Lastly, burnout can lead to debilitating mental health issues such as anxiety and depression if left untreated. It can also have significant impacts on your physical health, leading to problems such as insomnia and heart disease.
Avoiding Burnout & Protecting Your Mental Health
It’s possible to avoid developing burnout, but it requires transparency and honesty with yourself and how you are feeling. Many people try to sweep their stress under the rug as if it can be ignored, but we know this is exactly how burnout develops.
1. Practice stress management
How do you relieve stress? Stress relief looks different for everyone, but establishing and sticking to a self-care routine is an effective way to manage stress.
Self-care is also personal; some people spend time in the gym, meditating, or practicing yoga, while others journal, confide in a trusted family member or friend, or participate in relaxing activities like massage therapy.
You can also manage stress by setting realistic goals and expectations for yourself. Oftentimes, we do too much and we offer too much of ourselves without realizing it. When we’re stretched too thin, burnout symptoms start to show themselves over a prolonged period of time.
By knowing what your limits and boundaries are and saying no when you need to, you’re successfully managing stress and preventing burnout from occurring.
2. Eat a healthy diet and exercise
Maintaining your physical health is essential to taking care of your mental health. This includes getting enough sleep, eating healthy, well-balanced meals, and exercising regularly.
Exercise has long since proven to reduce the negative signs of stress in the body, and it does the same for burnout. Physical exercise strengthens both the cardiovascular and immune systems by helping protect the body from the harmful effects of stress. Practicing yoga has also been proven to effectively reduce emotional exhaustion.
Developing healthy sleep habits can significantly reduce the risk of burnout. The better you sleep, the more productive you can be during the work day, which helps you feel accomplished. Our bodies need sleep to function properly; don’t sacrifice your precious sleep for anything.
3. Develop coping strategies
In therapy, coping strategies can be taught and developed to help you deal with burnout appropriately; this includes stressors happening in real-time (typically in a work environment) and the overall stress in your daily life. Coping skills help us properly respond to stress and burnout.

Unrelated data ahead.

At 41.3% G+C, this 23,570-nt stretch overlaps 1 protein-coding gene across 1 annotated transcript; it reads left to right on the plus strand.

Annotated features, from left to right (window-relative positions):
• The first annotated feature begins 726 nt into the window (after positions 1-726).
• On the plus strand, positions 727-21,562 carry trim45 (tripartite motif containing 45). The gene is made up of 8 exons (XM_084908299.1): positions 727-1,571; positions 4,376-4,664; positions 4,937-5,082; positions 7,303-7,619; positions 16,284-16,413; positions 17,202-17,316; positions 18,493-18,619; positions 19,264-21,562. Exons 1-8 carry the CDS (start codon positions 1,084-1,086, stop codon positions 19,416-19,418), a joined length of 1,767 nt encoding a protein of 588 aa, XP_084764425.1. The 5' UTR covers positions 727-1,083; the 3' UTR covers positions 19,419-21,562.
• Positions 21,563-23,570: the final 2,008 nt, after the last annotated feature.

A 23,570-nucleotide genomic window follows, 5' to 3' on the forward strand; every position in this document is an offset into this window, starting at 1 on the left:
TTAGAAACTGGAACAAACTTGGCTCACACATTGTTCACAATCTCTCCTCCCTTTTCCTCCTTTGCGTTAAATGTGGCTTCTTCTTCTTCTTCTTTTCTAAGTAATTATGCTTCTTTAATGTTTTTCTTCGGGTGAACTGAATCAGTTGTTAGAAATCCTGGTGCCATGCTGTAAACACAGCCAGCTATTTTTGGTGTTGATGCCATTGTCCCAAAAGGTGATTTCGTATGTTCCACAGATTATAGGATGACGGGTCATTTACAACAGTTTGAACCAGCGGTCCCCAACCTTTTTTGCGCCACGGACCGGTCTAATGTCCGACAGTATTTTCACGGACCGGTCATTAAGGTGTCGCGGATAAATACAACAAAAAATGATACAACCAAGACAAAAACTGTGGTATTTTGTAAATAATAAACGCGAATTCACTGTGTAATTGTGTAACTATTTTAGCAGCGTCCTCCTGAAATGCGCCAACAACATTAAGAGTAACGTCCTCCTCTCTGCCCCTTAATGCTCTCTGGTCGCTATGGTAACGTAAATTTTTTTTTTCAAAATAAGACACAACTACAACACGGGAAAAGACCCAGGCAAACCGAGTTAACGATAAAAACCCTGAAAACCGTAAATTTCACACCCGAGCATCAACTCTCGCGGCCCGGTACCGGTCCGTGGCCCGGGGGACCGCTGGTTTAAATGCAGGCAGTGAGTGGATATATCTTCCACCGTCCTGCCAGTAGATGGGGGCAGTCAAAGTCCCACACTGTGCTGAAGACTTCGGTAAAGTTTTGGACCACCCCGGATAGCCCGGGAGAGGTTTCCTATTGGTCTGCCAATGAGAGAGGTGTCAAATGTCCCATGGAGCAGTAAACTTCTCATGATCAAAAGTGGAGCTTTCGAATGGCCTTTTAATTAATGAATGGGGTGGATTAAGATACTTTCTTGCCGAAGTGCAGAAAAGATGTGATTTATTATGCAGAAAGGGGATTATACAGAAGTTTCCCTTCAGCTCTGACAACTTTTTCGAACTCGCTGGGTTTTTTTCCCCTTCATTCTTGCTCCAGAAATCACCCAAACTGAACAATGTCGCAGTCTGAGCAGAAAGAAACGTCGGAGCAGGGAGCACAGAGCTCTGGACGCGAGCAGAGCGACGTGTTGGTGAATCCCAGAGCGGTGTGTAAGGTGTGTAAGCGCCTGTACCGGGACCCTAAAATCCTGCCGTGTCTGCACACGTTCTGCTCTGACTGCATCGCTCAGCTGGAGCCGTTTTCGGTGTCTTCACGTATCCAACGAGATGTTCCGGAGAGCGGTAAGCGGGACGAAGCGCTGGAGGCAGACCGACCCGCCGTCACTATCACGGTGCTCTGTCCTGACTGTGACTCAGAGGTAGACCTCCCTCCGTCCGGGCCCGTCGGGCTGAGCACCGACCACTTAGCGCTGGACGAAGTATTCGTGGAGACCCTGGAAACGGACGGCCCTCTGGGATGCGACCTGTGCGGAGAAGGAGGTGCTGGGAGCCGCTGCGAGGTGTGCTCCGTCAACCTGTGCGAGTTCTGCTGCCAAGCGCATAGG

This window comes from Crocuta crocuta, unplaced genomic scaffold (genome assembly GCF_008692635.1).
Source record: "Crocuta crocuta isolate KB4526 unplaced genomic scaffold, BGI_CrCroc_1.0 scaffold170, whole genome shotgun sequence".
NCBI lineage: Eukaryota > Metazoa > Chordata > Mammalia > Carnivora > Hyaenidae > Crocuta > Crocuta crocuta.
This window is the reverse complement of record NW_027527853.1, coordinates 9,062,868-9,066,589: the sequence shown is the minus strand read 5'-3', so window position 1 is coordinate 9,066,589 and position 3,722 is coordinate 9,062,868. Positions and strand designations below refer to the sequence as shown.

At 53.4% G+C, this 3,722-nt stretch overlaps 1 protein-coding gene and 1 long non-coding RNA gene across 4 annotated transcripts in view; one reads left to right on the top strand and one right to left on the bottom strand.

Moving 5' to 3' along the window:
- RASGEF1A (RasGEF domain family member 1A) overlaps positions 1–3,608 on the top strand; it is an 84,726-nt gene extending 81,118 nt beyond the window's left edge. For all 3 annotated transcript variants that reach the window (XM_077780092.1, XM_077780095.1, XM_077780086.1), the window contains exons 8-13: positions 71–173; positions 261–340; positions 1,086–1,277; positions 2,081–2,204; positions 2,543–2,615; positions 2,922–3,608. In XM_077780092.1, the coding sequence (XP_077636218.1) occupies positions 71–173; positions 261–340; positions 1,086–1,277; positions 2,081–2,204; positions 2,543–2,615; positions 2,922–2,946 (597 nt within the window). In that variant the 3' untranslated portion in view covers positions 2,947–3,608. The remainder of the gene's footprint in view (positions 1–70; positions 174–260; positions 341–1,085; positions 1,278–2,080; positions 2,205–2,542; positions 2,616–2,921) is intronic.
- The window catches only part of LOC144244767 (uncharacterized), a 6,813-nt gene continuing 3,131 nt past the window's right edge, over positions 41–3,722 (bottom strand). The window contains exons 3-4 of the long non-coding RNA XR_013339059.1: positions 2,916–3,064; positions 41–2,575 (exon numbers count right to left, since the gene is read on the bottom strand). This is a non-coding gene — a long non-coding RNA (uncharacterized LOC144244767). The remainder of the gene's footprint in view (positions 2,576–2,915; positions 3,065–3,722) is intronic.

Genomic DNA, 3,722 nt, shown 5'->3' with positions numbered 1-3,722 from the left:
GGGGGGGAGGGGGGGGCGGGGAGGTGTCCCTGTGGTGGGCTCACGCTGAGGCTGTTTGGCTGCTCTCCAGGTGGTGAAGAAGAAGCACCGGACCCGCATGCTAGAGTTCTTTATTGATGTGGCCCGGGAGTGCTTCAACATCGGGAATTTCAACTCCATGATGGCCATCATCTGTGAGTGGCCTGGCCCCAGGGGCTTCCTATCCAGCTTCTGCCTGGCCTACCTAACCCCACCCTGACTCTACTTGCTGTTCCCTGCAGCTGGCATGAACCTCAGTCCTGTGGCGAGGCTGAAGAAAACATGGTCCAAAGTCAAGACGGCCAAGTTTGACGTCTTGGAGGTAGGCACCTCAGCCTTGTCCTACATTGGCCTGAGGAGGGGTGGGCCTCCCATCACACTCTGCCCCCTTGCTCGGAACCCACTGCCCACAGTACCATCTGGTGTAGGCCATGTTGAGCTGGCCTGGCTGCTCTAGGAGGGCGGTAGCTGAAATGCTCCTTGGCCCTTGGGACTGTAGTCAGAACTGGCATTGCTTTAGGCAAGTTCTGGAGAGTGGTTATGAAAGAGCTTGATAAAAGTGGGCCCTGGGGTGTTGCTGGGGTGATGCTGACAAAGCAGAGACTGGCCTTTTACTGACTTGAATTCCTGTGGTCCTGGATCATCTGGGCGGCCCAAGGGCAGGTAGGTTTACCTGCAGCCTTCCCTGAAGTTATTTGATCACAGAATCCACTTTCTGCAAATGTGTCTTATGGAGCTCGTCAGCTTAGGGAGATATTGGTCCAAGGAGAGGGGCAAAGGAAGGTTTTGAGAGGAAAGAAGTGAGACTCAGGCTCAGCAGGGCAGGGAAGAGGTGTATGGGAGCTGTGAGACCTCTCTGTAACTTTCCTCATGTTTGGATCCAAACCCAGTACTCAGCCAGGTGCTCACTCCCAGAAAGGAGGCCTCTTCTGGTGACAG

To get ahead of burnout, it’s essential to have coping strategies that you rely on to stay calm in stressful moments and manage the stress in your life in healthy, productive ways. This doesn’t mean you won’t ever get stressed; it just provides you with the tools and skills to react in a positive way and leave room for opportunity rather than instant panic or worry.
4. Maintain a healthy work-life balance
If your stress levels are skyrocketing, it’s time to evaluate and adjust your work-life balance. How often do you wake up early to get work done and work late into the night? Do you dread going to work in the morning? Are you losing sleep because of work stress?
Long hours at work mean sacrificing other things you may enjoy, like physical exercise, hobbies, and spending time with loved ones. All of these things help keep burnout at bay and should be equal priorities in your life.
5. Speak to a mental health professional
You may feel the warning signs of burnout affecting your mental health, clarity, focus, and attitude during the work day.
Perhaps you’ve experienced chronic stress in the past and you’re showing signs of burnout that you’d like to address in therapy. Burnout may go away on its own, or it may require the support of a professional in therapy.
If you are more susceptible to feelings of burnout and other mental health struggles related to chronic stress, anxiety, and depression, therapy can be a very resourceful tool of support and knowledge.
Treat Burnout Symptoms with Professional Care at Clear Behavioral Health
If you or someone you know is experiencing burnout symptoms, we’re here to help. It’s important to seek burnout treatment as soon as possible.
At Clear Behavioral Health, our virtual intensive outpatient program (IOP) offers a burnout treatment program via secure video conferencing. If burnout is getting in the way of work, school, home, or relationships, call 866.885.1449 to learn how we can help.